I don't remember my first bite of Wonder bread, the preferred loaf shaped carbohydrate of my working class roots but, without question, it was the start of a life-long love affair with bread. White bread with butter, lots of butter, was a staple at every dinner and was especially wonderful when used to sop up the remaining pasta sauce (excuse me, gravy). Fortunately for my developing tastebuds, my family lived in an area swarming with Italian bakeries and I soon discovered that scala bread, the seed encrusted stuff that my grandfathers favored, went even better with pasta. Chewier crust. It wasn't long before Wonder bread was relegated to it's proper place: mixed with glue and used for sculptures.
My first apartment was bright, airy, cozy, and in the basement (it had 3 exposed sides, 4 sliding glass doors, giant windows, and the north side was built into a hill. I loved it.) Basement apartments have 2 advantages: you can dance as much as you want AND they often house the water heaters for the rest of the apartments. During the cooler seasons, water heater closets are the perfect temperature for keeping starters happy and thriving. I baked bread. Constantly. In an effort to maintain happy yeast colonies, old yellowware bowls purposed solely for breadmaking were never washed with soap. One of my many Sunday morning flea market expeditions netted a bread bucket- a hand cranked bread mixer- a much loved fixture in my kitchens for over 15 years. The Kitchen Aid never quite managed to edge it out. I read, referenced, and baked from Daniel Leader's Bread Alone, along with The Laurel's Kitchen Bread Book, and Bernard Clayton's Complete Book of Breads so compulsively that, even now, the pages are impregnated with flour. And when we finally bought a house, I started researching the wheres and hows of building backyard brick ovens. It wasn't feasible then, but I was preparing for our next house.
I dreamed of working at a local bakery, but infants and small children require health insurance and, besides, I already wasn't sleeping enough. Showing up at work for 3am probably would have killed me so I very reasonably decided that dream'd have to wait til my 40's, when the kids'd be older and hopefully slept more than occasionally. In the meantime, I honed my bread making skills on family and friends. Baking with Julia had the tastiest (and most buttery!) white loaf known to humanity. From The Italian Baker, I learned how to make crusty Ciabatta, perfect with homemade soups and stews. Starters flourished (for the most part-there were a few fatalities) on top of the clothes dryer. On the cool but sunny spring and fall days when we weren't running the furnace, bread proofed in the car, which I'd park in a sunny spot near the door.
And life wasn't just just about bread- it was about baking in general. Potato bread smeared with Boursin, a slice of dark rye and black coffee for breakfast, warm biscuits (made with lard! oh, lardy goodness, how I adore thee!) was only half the joy. Rugelach, chewy, chunky, chocolate chip cookies (Cooks Illustrated published THE best recipe a decade or so ago), cakes, pies, the entire contents ofRosie's Bakery All-Butter, Fresh Cream, Sugar-Packed, No-Holds-Barred Baking Book. Strudels, muffins, quickbreads., coffee cakes...our kitchen constantly warm, yummy smelling, and covered in a light dusting of flour, as all proper kitchens should be.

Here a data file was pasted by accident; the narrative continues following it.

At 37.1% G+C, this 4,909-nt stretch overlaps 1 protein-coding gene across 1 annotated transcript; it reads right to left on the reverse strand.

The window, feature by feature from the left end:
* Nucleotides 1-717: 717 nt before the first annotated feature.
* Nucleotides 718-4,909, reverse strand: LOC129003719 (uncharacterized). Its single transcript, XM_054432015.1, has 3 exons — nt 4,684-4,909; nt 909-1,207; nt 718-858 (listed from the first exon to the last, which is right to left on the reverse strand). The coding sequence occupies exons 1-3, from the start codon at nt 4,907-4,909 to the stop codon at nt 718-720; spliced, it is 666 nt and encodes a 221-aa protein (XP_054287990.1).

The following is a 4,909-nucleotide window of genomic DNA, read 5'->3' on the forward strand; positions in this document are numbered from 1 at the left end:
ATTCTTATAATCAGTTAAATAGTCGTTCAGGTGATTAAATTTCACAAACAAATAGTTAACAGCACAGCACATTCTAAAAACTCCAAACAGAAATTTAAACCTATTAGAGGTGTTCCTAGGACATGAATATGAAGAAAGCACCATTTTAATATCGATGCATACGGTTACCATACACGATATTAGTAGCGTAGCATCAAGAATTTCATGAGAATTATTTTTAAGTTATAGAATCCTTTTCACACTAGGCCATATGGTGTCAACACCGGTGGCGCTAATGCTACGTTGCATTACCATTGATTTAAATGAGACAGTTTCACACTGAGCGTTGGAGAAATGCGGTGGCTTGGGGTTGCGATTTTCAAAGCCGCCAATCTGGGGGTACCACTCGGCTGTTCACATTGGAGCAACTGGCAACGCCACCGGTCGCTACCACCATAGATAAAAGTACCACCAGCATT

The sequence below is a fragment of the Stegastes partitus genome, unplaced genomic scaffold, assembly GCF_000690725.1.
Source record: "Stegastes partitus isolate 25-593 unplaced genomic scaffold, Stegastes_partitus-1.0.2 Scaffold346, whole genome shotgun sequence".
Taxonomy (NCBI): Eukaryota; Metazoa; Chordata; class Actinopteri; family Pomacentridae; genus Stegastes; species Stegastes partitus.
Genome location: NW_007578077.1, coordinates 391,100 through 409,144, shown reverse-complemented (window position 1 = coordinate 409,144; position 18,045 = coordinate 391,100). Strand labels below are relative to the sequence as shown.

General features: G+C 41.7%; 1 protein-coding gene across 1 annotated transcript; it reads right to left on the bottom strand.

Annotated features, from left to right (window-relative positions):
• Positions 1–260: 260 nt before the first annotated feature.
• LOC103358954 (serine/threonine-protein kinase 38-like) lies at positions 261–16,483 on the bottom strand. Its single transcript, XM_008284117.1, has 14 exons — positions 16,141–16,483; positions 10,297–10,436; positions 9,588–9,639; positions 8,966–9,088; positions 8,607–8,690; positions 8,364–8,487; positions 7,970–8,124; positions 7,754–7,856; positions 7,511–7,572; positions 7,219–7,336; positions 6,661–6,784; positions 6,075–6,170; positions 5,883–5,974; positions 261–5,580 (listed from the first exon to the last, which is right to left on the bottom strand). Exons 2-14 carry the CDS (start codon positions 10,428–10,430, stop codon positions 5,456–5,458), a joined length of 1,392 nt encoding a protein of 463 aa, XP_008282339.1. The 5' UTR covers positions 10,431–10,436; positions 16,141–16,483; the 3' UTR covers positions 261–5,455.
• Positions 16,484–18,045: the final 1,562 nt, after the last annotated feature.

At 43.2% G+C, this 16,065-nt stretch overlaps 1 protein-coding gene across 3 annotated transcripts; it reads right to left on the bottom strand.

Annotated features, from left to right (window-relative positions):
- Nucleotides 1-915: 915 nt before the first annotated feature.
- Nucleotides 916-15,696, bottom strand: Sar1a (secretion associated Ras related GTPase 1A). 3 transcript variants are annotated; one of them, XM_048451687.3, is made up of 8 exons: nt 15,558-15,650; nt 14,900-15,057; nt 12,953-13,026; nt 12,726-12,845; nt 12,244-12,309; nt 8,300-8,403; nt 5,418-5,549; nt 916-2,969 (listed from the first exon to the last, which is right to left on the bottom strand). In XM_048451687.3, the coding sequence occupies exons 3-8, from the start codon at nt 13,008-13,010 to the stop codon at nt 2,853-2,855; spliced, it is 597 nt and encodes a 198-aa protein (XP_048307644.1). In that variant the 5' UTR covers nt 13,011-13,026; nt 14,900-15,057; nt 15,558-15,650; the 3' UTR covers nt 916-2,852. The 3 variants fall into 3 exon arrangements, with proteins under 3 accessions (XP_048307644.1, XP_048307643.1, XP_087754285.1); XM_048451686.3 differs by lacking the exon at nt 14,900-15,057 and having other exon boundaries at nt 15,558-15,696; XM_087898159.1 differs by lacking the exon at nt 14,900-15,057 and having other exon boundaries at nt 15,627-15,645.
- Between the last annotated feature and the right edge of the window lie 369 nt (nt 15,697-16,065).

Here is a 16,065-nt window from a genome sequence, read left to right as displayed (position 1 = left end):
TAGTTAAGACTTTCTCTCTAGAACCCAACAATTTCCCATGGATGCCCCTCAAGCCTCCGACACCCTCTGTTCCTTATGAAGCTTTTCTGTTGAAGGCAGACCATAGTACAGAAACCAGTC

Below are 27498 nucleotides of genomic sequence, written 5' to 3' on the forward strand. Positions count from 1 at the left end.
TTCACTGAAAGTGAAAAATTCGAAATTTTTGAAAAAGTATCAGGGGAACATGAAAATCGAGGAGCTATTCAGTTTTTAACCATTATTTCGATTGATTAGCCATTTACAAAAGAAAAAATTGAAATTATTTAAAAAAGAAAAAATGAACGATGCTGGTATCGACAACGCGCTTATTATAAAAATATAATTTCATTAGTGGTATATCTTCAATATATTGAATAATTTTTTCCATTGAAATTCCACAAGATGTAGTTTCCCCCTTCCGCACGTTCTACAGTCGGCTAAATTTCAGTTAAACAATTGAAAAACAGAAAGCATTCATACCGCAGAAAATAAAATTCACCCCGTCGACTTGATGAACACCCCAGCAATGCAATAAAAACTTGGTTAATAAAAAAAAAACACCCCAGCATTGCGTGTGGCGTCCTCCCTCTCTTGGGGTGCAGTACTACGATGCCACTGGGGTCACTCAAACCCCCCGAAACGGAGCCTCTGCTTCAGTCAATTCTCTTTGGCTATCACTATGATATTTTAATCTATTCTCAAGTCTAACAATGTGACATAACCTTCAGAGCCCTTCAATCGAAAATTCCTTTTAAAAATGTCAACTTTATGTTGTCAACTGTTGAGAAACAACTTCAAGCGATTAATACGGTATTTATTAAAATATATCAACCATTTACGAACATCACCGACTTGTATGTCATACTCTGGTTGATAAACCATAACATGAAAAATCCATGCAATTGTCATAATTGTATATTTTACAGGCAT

Of course, it came to pass this summer that gluten, the glorious protein that had made the previous 40 years of joy possible, was no longer part of my kitchen. Truth be told, at first I didn't care. Being sick, getting progressively sicker, and paying lots and lots of money for pointless diagnostics over the course of the past 2 years had sucked enough that the dietary changes seemed reasonable.
Then cool weather, aka hardcore baking weather, rolled in and my exploration of prefabricated gluten free baking mixes began. In a nutshell: A few are good, most are passable, and some are positively foul. All are varying degrees of expensive. And then there are these shelf stable, gluten free loaves:
Tapioca loaf. This what you resort to when visiting a friend who really, really, would like to make you a Brie, Chocolate, and basil panini (try it but with real bread. It'll rock your world.) Faux bread with a 12 month shelf life (unopened) and a warning not to leave it unattended in the toaster. It might crumble and cause a fire. No shit. What's my motivation for eating this (besides Brie and Chocolate Panini)? None, that's what. 20 years of excellent home baking and I'm not eating this crap.
Several GF cookbooks have made their way onto my cookbooks shelves, and the recipes for baking mixes in them've been so-so. They're basically well meaning attempts with little apparent understanding about protein content, moisture, and the specific issues one encounters with GF baking. In short, they haven't been created by bakers. Bah.
Happily, there are GF bakers on the planet of the variety who clearly LOVE food and are hardcore about their baking. Gluten Free Gobsmacked (an unabashedly food loving site if ever there was one) has a recipe for GF croissants that's on the'to-do' list for this month. Hazelnut coffee and warm croissants...yum. And my new personal hero is Richard Coppedge, author of Gluten-Free Baking with the Culinary Institute of America which happens to be the only GF baking to discuss the differences between GF/nonGF baking and modifications you might need to make (moisture content, baking pans, etc). I'll freely admit to buying this book just for the GF cannoli shell recipe. And GF rugelach. And mock rye bread. And and and...
So my love affair with gluten is over. Finis. Kaput. And now that I've finally stopped rending my clothes, I'm beginning to appreciate having an excuse to spend hours in the kitchen, testing recipes. When's the last time I did that? Should be an interesting (and tasty) winter.